Same as XB1, we simply discard the 1st and 4th byte of the response data. There appears to be only 1 type 0 response.

CID     CD          Response 90      2709C26C    2E1915BE

The CD is also the CB, which BTW is dumb, since if you observe the CR exchange it makes it easy to guess the CB!!! 

Type 1 Responses
These differ from the XB1 in that they require data to be read from a sector other than the SS. Notice that the response data for type 1 & 3 responses is a range of PSNs? They happen to 0xFFF sectors long and that is 8MB (which as a wise man told me is the size of the place holder data in the MS patent). This sector range holds both good and bad setors. The data we are looking for happens to be located in a good sector at PSN range start + 0x1E0 or in the case of CID 0x16 20F8F0 + 1E0 = 20FAD0. You will find the CD followed by the response in the first 8 bytes of the sector.

There is also a type 2 response which I haven't seen in the wild. I found it was using the same handler as the type 1 in the TS but not in the LG. Maybe someone screwed up and type 2 is now unusable because of differences between the drives?

Type 3 Responses
Very similar to type 1 but you will find the CD and response at PSN range start + 600, 620, 640, 660, 680, 6A0, 6C0, 6E0 and there does appear to be some selection of the offset into the range but I have not fully analysed that code. Testing suggests that whatever its doing it doesn't change its behaviour for a particular game ie the response is always the same.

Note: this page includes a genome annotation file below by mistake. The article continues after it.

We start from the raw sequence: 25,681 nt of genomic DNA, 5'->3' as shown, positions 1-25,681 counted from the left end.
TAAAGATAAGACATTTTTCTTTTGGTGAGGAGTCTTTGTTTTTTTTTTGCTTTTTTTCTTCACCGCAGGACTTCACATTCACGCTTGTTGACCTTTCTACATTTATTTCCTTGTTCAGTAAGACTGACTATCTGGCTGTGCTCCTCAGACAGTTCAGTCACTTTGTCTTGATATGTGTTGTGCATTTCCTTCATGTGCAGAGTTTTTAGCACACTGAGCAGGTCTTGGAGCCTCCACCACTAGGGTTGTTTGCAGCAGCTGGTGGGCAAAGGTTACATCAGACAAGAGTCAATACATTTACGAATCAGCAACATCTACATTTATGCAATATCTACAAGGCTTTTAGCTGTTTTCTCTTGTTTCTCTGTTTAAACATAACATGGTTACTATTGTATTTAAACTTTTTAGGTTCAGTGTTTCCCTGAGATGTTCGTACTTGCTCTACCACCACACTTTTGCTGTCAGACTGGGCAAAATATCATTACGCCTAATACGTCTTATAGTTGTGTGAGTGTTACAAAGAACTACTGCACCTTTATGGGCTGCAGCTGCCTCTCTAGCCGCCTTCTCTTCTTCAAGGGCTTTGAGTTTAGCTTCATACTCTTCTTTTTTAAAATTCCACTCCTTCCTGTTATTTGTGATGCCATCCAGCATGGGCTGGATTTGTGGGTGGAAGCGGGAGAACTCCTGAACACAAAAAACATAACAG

Type 5 & 7 Responses
These are more interesting and appear to measure th time taken to read/seek across a range of PSNs. Since the PSN range contains bad sectors that we cannot burn my guess is that these challenges will return very different numbers for DVDR compared with pressed disks. The general form of the the response data is

AABBCCDD  where

AA is the LSB of a 16 bit timer
BB is the MSB of a 16 bit timer
CC is the second byte from PSN start + D7F
DD is the first byte from PSN start + D7F

Note: The actual timer value is different for different sector ranges but the actual value seems pretty constant across multiple boots. The value seems to vary very slightly but the 360 wil certainly accept values +/-2 from the mean. I expect that range to be far larger because of variations in drive vendor, manufacturing variations, temperature, wear & the dollar exchange rate. I haven't tested the actual acceptable limits because I'm idle and dont care that much ;) If you find timing weighing heavy on your hands......